Scientists at Stanford University wondered whether, given the links between the metaphors we use in language, and bodily experience, if participants drew ‘fluid’ lines as opposed to ‘non-fluid’ lines, they would be more creative. Results demonstrated that,

Embodying fluidity, relative to nonfluidity, led to an enhanced ability to connect remotely associated concepts

Fluid, creative thinking, is indeed grounded in fluid movement.

But ‘flow’ isn’t the only metaphor we use to describe creative process. We also talk, for example, about ‘thinking outside the box’.

In another study entitled ‘Embodied Metaphors and Creative Acts’  Leung et al. had participants literally sitting in, or outside boxes, while doing creativity tests. Amazingly, this simple change in body position and posture worked. The people sitting outside the box came up with more ideas than those sitting in the box.

From acorn to great oak

I find that dusting down the alarm clock, and waking into the cold, dark January mornings, can be something of a shock after the Christmas hiatus.

And yet, ironically, this time of little motivation is often when we set up the highest expectations for ourselves. Diving in with gusto on the first Monday after the New Year, we determine that, in 2015, we will finish the book, attract the agent, or win the Pulitzer Prize. This will be the year where, on a personal and professional level, it ALL comes together. And yes, it will all come together, but only if we first forgive what we perceive as our past writing ‘failures’.

Creative writing is one of the many tools that we have for processing emotion, re-setting the nervous system, and rehearsing life scenarios.

If it wasn’t prioritised, it’s because something else needed urgent attention, or we were using another tool of expression.  Either way, our ‘wild writer’, that evolutionary animal at the core of our being, was doing exactly what it needed to do in any given moment. And if what came out on the page was in a different voice, on a different subject, or differed in genre from what we hoped, well, perhaps it’s time to question our expectations.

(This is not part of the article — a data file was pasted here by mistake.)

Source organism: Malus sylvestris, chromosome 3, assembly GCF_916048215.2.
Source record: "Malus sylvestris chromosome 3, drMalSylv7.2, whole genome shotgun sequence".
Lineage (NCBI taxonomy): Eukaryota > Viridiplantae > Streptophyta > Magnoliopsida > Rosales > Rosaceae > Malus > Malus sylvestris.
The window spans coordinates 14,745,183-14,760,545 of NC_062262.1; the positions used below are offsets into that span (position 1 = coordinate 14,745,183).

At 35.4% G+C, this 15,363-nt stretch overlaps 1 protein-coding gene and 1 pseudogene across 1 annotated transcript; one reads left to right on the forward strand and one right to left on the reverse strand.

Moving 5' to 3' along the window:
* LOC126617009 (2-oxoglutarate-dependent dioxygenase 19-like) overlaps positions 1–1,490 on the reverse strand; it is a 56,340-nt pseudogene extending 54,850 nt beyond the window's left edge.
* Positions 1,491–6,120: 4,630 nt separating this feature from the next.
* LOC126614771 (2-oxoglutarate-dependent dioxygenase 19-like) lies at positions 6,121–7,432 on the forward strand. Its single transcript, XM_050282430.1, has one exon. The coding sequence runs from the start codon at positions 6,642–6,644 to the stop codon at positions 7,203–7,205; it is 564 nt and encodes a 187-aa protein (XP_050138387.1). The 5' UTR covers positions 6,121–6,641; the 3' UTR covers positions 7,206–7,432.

How can we learn to go with the flow, rather than against it?

Learning to write well is most helpfully viewed not as a set of failures on the page to be fixed, nor as a quest to find the source of our childhood ‘problems’ in order to clear them away and reveal the great writer. These approaches just pathologise and reduce us. Instead, I propound an expansionist view of writing.

Image Credit: http://www.sweetwilliamprints.com.au/

Image Credit: http://www.sweetwilliamprints.com.au/

Visualise for a moment a small acorn.

Yourself and your writing project are like that acorn, pre-programmed with everything you/they need to grow into a magnificent oak. If we support and allow the process.

In order to maximize your chances of it all coming together this year, I suggest the following:

Trust that you are a natural storyteller.

Within you, there is a ‘wild writer’ that knows. Our job is to get to know that wild part, to build a relationship to it. That takes time and tenderness.

The danger of putting grand writing plans into action is that in our enthusiasm and impatience, we can jump over the necessary process. So, this year, set yourself smaller writing goals than you would perhaps like. With each completion of a promise to yourself, you build your confidence.  The single most important thing as a writer is to stay out of the terrible vortex that results from persistently failing to do what you intended to do.




Wine & Words

At the end of ‘a week-in-the-wilds’, the residential writing weeks that I run in Southern France, and in order to celebrate the bravery of the writers who have dared to go into the wild, I offer an evening of wine tasting, accompanied by readings of the Wild Words that have been produced on the journey.

It’s always a spirited event! Wine expert based in Languedoc, Emma Kershaw, describes the tasting experience,

We close our eyes and inhale the heady aromas of blackcurrant, pepper, cedar, tobacco, liquorice, rosemary and earth. …Just one swirl of a glass transports us back to another time, another place, a memorable moment.

With every sip, we connect with the history, the soil, the weather, and the people of this area, as we also aim to do in our writing.

But more than that, drinking wine is helpful (you’ll be delighted to hear) for honing two important writer-in-the-wild skills: using sensory impressions, and employing metaphor.